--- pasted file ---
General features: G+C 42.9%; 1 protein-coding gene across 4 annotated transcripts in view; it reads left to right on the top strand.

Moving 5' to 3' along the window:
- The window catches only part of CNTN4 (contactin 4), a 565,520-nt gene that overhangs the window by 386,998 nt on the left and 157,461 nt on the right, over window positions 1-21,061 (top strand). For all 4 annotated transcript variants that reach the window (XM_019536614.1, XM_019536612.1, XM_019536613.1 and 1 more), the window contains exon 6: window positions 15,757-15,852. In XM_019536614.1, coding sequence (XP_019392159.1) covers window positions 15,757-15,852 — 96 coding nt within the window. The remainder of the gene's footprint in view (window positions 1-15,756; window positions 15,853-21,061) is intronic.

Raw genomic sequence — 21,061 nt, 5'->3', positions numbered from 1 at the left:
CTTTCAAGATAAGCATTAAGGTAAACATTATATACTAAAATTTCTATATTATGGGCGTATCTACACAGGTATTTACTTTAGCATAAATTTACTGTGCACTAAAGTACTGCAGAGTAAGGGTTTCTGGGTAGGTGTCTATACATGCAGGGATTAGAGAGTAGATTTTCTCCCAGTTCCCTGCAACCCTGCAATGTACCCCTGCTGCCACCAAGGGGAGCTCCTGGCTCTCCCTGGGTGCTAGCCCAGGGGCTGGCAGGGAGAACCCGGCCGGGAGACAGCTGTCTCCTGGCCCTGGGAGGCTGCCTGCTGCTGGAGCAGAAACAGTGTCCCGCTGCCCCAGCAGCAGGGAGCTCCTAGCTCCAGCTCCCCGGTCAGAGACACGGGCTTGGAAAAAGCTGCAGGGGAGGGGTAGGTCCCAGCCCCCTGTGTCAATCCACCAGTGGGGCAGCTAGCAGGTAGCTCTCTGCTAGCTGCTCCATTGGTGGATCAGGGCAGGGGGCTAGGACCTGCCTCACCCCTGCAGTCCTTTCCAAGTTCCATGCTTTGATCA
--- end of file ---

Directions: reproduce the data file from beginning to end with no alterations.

General features: G+C 42.9%; 1 protein-coding gene across 4 annotated transcripts in view; it reads left to right on the top strand.

Moving 5' to 3' along the window:
- The window catches only part of CNTN4 (contactin 4), a 565,520-nt gene that overhangs the window by 386,998 nt on the left and 157,461 nt on the right, over window positions 1-21,061 (top strand). For all 4 annotated transcript variants that reach the window (XM_019536614.1, XM_019536612.1, XM_019536613.1 and 1 more), the window contains exon 6: window positions 15,757-15,852. In XM_019536614.1, coding sequence (XP_019392159.1) covers window positions 15,757-15,852 — 96 coding nt within the window. The remainder of the gene's footprint in view (window positions 1-15,756; window positions 15,853-21,061) is intronic.

Raw genomic sequence — 21,061 nt, 5'->3', positions numbered from 1 at the left:
CTTTCAAGATAAGCATTAAGGTAAACATTATATACTAAAATTTCTATATTATGGGCGTATCTACACAGGTATTTACTTTAGCATAAATTTACTGTGCACTAAAGTACTGCAGAGTAAGGGTTTCTGGGTAGGTGTCTATACATGCAGGGATTAGAGAGTAGATTTTCTCCCAGTTCCCTGCAACCCTGCAATGTACCCCTGCTGCCACCAAGGGGAGCTCCTGGCTCTCCCTGGGTGCTAGCCCAGGGGCTGGCAGGGAGAACCCGGCCGGGAGACAGCTGTCTCCTGGCCCTGGGAGGCTGCCTGCTGCTGGAGCAGAAACAGTGTCCCGCTGCCCCAGCAGCAGGGAGCTCCTAGCTCCAGCTCCCCGGTCAGAGACACGGGCTTGGAAAAAGCTGCAGGGGAGGGGTAGGTCCCAGCCCCCTGTGTCAATCCACCAGTGGGGCAGCTAGCAGGTAGCTCTCTGCTAGCTGCTCCATTGGTGGATCAGGGCAGGGGGCTAGGACCTGCCTCACCCCTGCAGTCCTTTCCAAGTTCCATGCTTTGATCA